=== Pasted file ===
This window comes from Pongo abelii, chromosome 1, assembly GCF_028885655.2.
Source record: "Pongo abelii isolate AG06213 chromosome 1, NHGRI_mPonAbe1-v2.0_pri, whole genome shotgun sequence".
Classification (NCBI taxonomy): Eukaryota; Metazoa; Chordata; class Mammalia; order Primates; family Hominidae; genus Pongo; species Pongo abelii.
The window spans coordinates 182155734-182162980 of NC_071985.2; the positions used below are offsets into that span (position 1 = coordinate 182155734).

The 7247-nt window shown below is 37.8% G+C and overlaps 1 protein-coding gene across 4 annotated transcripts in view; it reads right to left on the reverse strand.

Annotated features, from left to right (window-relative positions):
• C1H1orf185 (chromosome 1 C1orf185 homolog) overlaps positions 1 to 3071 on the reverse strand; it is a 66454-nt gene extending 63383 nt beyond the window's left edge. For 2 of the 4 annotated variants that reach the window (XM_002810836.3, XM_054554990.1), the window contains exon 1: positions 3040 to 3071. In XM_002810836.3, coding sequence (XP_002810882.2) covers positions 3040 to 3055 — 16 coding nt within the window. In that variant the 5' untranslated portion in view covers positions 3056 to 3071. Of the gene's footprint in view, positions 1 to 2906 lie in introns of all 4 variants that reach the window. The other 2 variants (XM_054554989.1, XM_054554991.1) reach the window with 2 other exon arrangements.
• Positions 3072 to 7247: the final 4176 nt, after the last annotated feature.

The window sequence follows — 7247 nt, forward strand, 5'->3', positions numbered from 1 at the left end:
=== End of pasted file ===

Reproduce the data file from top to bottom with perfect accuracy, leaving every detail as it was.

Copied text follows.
This window comes from Pongo abelii, chromosome 1, assembly GCF_028885655.2.
Source record: "Pongo abelii isolate AG06213 chromosome 1, NHGRI_mPonAbe1-v2.0_pri, whole genome shotgun sequence".
Classification (NCBI taxonomy): Eukaryota; Metazoa; Chordata; class Mammalia; order Primates; family Hominidae; genus Pongo; species Pongo abelii.
The window spans coordinates 182155734-182162980 of NC_071985.2; the positions used below are offsets into that span (position 1 = coordinate 182155734).

The 7247-nt window shown below is 37.8% G+C and overlaps 1 protein-coding gene across 4 annotated transcripts in view; it reads right to left on the reverse strand.

Annotated features, from left to right (window-relative positions):
• C1H1orf185 (chromosome 1 C1orf185 homolog) overlaps positions 1 to 3071 on the reverse strand; it is a 66454-nt gene extending 63383 nt beyond the window's left edge. For 2 of the 4 annotated variants that reach the window (XM_002810836.3, XM_054554990.1), the window contains exon 1: positions 3040 to 3071. In XM_002810836.3, coding sequence (XP_002810882.2) covers positions 3040 to 3055 — 16 coding nt within the window. In that variant the 5' untranslated portion in view covers positions 3056 to 3071. Of the gene's footprint in view, positions 1 to 2906 lie in introns of all 4 variants that reach the window. The other 2 variants (XM_054554989.1, XM_054554991.1) reach the window with 2 other exon arrangements.
• Positions 3072 to 7247: the final 4176 nt, after the last annotated feature.

The window sequence follows — 7247 nt, forward strand, 5'->3', positions numbered from 1 at the left end: